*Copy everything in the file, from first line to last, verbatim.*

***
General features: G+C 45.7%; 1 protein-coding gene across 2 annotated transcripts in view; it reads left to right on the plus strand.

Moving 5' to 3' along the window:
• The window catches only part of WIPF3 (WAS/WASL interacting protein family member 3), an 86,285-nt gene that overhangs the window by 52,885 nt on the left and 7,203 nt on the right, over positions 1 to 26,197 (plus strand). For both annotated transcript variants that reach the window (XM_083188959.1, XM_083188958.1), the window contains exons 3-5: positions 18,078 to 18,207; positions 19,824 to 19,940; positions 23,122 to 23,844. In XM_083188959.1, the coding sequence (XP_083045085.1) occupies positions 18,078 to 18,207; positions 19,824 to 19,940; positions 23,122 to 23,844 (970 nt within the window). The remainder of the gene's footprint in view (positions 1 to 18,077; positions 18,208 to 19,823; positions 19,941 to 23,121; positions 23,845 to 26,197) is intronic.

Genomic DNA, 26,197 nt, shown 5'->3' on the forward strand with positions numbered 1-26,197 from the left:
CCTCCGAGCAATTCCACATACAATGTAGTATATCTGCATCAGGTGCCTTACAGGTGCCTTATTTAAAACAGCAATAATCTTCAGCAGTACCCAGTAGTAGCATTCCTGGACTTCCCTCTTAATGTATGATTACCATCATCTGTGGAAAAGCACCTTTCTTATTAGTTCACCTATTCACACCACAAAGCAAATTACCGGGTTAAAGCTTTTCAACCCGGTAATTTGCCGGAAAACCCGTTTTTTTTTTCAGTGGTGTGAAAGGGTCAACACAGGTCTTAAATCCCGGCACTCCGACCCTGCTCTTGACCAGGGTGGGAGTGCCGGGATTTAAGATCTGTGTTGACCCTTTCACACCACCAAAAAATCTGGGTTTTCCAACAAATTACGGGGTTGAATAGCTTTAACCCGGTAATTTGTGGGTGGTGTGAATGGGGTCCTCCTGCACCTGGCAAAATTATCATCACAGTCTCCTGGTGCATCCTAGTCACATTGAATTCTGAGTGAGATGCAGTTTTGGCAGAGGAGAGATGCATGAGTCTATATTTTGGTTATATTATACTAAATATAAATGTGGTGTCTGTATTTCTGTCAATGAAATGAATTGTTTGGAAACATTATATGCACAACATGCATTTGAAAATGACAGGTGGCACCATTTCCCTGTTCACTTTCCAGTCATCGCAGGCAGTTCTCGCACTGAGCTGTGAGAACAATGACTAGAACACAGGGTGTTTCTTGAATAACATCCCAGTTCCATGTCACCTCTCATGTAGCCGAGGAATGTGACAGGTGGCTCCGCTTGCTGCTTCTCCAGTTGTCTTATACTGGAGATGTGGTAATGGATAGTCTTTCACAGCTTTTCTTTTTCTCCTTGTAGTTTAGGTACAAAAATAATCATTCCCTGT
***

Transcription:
General features: G+C 45.7%; 1 protein-coding gene across 2 annotated transcripts in view; it reads left to right on the plus strand.

Moving 5' to 3' along the window:
• The window catches only part of WIPF3 (WAS/WASL interacting protein family member 3), an 86,285-nt gene that overhangs the window by 52,885 nt on the left and 7,203 nt on the right, over positions 1 to 26,197 (plus strand). For both annotated transcript variants that reach the window (XM_083188959.1, XM_083188958.1), the window contains exons 3-5: positions 18,078 to 18,207; positions 19,824 to 19,940; positions 23,122 to 23,844. In XM_083188959.1, the coding sequence (XP_083045085.1) occupies positions 18,078 to 18,207; positions 19,824 to 19,940; positions 23,122 to 23,844 (970 nt within the window). The remainder of the gene's footprint in view (positions 1 to 18,077; positions 18,208 to 19,823; positions 19,941 to 23,121; positions 23,845 to 26,197) is intronic.

Genomic DNA, 26,197 nt, shown 5'->3' on the forward strand with positions numbered 1-26,197 from the left:
CCTCCGAGCAATTCCACATACAATGTAGTATATCTGCATCAGGTGCCTTACAGGTGCCTTATTTAAAACAGCAATAATCTTCAGCAGTACCCAGTAGTAGCATTCCTGGACTTCCCTCTTAATGTATGATTACCATCATCTGTGGAAAAGCACCTTTCTTATTAGTTCACCTATTCACACCACAAAGCAAATTACCGGGTTAAAGCTTTTCAACCCGGTAATTTGCCGGAAAACCCGTTTTTTTTTTCAGTGGTGTGAAAGGGTCAACACAGGTCTTAAATCCCGGCACTCCGACCCTGCTCTTGACCAGGGTGGGAGTGCCGGGATTTAAGATCTGTGTTGACCCTTTCACACCACCAAAAAATCTGGGTTTTCCAACAAATTACGGGGTTGAATAGCTTTAACCCGGTAATTTGTGGGTGGTGTGAATGGGGTCCTCCTGCACCTGGCAAAATTATCATCACAGTCTCCTGGTGCATCCTAGTCACATTGAATTCTGAGTGAGATGCAGTTTTGGCAGAGGAGAGATGCATGAGTCTATATTTTGGTTATATTATACTAAATATAAATGTGGTGTCTGTATTTCTGTCAATGAAATGAATTGTTTGGAAACATTATATGCACAACATGCATTTGAAAATGACAGGTGGCACCATTTCCCTGTTCACTTTCCAGTCATCGCAGGCAGTTCTCGCACTGAGCTGTGAGAACAATGACTAGAACACAGGGTGTTTCTTGAATAACATCCCAGTTCCATGTCACCTCTCATGTAGCCGAGGAATGTGACAGGTGGCTCCGCTTGCTGCTTCTCCAGTTGTCTTATACTGGAGATGTGGTAATGGATAGTCTTTCACAGCTTTTCTTTTTCTCCTTGTAGTTTAGGTACAAAAATAATCATTCCCTGT